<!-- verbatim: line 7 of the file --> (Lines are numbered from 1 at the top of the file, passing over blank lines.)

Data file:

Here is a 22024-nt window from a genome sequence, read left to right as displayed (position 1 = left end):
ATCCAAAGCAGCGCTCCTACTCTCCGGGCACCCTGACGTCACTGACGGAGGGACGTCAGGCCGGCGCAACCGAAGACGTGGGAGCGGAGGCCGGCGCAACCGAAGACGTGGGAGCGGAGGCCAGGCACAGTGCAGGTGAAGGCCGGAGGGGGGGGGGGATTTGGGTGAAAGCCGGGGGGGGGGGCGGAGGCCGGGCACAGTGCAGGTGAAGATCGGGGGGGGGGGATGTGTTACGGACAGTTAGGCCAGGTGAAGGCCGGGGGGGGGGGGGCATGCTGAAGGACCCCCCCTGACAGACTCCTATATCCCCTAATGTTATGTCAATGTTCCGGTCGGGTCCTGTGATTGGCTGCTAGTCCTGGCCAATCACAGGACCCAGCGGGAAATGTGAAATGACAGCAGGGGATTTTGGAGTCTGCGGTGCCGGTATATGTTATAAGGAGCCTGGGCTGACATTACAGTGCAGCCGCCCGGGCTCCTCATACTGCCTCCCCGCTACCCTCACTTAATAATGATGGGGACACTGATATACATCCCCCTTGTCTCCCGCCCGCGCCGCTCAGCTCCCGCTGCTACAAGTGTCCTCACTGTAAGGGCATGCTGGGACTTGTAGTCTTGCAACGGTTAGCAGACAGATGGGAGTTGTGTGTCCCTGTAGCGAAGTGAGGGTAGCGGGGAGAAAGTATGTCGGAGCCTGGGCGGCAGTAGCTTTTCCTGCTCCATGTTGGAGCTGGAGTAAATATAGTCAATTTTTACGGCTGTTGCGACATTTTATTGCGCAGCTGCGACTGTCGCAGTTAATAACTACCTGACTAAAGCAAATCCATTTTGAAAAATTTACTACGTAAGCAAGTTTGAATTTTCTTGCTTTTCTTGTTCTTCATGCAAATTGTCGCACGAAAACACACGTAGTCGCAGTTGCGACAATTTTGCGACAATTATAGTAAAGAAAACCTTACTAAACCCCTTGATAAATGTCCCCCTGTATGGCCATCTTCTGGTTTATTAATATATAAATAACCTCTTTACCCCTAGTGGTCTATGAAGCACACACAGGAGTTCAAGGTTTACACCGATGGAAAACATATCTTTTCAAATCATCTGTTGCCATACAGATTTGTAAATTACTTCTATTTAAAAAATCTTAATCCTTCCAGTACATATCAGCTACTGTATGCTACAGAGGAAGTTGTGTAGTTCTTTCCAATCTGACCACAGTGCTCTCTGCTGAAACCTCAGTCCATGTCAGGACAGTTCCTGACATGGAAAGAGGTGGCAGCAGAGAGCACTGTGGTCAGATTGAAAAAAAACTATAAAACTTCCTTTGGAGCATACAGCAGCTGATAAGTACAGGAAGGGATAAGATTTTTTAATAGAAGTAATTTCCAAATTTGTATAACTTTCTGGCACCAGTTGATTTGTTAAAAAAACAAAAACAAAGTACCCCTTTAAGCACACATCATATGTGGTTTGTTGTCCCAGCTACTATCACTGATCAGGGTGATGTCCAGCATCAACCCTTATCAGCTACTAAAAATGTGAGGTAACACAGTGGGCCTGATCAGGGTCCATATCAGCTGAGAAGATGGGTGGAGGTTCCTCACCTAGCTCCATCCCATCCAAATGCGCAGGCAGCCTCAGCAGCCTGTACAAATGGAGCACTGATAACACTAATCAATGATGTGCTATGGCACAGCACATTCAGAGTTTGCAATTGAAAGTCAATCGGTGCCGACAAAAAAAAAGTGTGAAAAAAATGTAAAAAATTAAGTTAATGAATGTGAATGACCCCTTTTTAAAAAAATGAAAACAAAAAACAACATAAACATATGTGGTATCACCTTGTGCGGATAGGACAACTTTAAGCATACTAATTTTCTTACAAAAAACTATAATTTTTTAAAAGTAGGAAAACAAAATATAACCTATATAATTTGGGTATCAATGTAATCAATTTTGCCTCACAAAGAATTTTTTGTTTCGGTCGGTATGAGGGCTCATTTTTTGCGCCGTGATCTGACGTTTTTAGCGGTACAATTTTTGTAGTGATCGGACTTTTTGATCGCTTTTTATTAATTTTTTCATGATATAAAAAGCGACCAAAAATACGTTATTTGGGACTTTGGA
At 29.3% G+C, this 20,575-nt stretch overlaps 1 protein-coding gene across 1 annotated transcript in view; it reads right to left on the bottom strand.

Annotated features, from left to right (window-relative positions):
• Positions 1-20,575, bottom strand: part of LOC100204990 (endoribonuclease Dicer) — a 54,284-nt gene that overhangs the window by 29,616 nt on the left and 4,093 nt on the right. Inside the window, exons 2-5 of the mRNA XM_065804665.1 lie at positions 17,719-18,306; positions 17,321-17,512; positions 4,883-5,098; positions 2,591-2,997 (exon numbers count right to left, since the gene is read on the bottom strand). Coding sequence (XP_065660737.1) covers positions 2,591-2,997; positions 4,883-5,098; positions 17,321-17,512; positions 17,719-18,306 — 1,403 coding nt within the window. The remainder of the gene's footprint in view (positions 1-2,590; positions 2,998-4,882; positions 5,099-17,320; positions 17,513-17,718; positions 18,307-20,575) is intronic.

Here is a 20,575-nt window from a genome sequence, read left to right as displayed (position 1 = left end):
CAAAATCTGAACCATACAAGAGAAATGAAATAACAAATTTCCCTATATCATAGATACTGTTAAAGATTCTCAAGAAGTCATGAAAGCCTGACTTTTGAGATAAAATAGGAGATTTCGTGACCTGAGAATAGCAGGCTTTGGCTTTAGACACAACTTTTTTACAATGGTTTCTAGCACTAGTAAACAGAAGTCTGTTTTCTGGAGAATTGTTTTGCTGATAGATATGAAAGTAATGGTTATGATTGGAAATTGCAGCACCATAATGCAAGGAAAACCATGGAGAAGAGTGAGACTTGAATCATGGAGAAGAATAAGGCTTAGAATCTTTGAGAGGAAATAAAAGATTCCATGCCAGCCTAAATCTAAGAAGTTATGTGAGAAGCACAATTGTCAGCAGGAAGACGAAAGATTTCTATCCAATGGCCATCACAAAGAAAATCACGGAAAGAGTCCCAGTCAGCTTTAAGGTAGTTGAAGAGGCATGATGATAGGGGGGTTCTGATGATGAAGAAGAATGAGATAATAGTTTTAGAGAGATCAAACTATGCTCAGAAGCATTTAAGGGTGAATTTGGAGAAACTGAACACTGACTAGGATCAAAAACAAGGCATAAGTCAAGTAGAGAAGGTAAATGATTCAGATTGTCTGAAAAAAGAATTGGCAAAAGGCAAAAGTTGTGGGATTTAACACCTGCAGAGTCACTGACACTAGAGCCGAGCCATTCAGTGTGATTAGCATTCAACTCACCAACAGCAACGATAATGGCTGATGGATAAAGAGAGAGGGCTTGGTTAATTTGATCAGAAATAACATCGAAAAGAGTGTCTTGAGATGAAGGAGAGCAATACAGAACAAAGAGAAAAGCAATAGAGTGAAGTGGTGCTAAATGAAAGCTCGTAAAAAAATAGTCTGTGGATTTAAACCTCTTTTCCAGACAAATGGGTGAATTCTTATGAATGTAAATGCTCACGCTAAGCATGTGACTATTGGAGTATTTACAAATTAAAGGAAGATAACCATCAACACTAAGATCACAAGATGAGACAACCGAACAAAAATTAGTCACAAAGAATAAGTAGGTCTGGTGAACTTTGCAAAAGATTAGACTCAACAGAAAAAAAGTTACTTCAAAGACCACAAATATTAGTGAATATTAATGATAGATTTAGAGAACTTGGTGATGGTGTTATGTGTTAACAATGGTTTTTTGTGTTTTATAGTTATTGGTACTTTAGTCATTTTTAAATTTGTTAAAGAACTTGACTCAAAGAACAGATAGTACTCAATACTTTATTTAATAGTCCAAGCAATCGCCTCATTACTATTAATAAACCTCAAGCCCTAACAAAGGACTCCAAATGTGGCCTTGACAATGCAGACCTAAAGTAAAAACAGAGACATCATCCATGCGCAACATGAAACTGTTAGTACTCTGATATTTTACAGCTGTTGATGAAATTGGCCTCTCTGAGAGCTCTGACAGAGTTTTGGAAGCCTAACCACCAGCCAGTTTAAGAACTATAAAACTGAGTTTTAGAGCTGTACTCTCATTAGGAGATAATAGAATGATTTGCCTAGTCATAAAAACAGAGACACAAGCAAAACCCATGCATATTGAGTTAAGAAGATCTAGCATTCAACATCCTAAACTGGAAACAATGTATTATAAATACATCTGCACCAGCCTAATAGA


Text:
CAAAATCTGAACCATACAAGAGAAATGAAATAACAAATTTCCCTATATCATAGATACTGTTAAAGATTCTCAAGAAGTCATGAAAGCCTGACTTTTGAGATAAAATAGGAGATTTCGTGACCTGAGAATAGCAGGCTTTGGCTTTAGACACAACTTTTTTACAATGGTTTCTAGCACTAGTAAACAGAAGTCTGTTTTCTGGAGAATTGTTTTGCTGATAGATATGAAAGTAATGGTTATGATTGGAAATTGCAGCACCATAATGCAAGGAAAACCATGGAGAAGAGTGAGACTTGAATCATGGAGAAGAATAAGGCTTAGAATCTTTGAGAGGAAATAAAAGATTCCATGCCAGCCTAAATCTAAGAAGTTATGTGAGAAGCACAATTGTCAGCAGGAAGACGAAAGATTTCTATCCAATGGCCATCACAAAGAAAATCACGGAAAGAGTCCCAGTCAGCTTTAAGGTAGTTGAAGAGGCATGATGATAGGGGGGTTCTGATGATGAAGAAGAATGAGATAATAGTTTTAGAGAGATCAAACTATGCTCAGAAGCATTTAAGGGTGAATTTGGAGAAACTGAACACTGACTAGGATCAAAAACAAGGCATAAGTCAAGTAGAGAAGGTAAATGATTCAGATTGTCTGAAAAAAGAATTGGCAAAAGGCAAAAGTTGTGGGATTTAACACCTGCAGAGTCACTGACACTAGAGCCGAGCCATTCAGTGTGATTAGCATTCAACTCACCAACAGCAACGATAATGGCTGATGGATAAAGAGAGAGGGCTTGGTTAATTTGATCAGAAATAACATCGAAAAGAGTGTCTTGAGATGAAGGAGAGCAATACAGAACAAAGAGAAAAGCAATAGAGTGAAGTGGTGCTAAATGAAAGCTCGTAAAAAAATAGTCTGTGGATTTAAACCTCTTTTCCAGACAAATGGGTGAATTCTTATGAATGTAAATGCTCACGCTAAGCATGTGACTATTGGAGTATTTACAAATTAAAGGAAGATAACCATCAACACTAAGATCACAAGATGAGACAACCGAACAAAAATTAGTCACAAAGAATAAGTAGGTCTGGTGAACTTTGCAAAAGATTAGACTCAACAGAAAAAAAGTTACTTCAAAGACCACAAATATTAGTGAATATTAATGATAGATTTAGAGAACTTGGTGATGGTGTTATGTGTTAACAATGGTTTTTTGTGTTTTATAGTTATTGGTACTTTAGTCATTTTTAAATTTGTTAAAGAACTTGACTCAAAGAACAGATAGTACTCAATACTTTATTTAATAGTCCAAGCAATCGCCTCATTACTATTAATAAACCTCAAGCCCTAACAAAGGACTCCAAATGTGGCCTTGACAATGCAGACCTAAAGTAAAAACAGAGACATCATCCATGCGCAACATGAAACTGTTAGTACTCTGATATTTTACAGCTGTTGATGAAATTGGCCTCTCTGAGAGCTCTGACAGAGTTTTGGAAGCCTAACCACCAGCCAGTTTAAGAACTATAAAACTGAGTTTTAGAGCTGTACTCTCATTAGGAGATAATAGAATGATTTGCCTAGTCATAAAAACAGAGACACAAGCAAAACCCATGCATATTGAGTTAAGAAGATCTAGCATTCAACATCCTAAACTGGAAACAATGTATTATAAATACATCTGCACCAGCCTAATAGA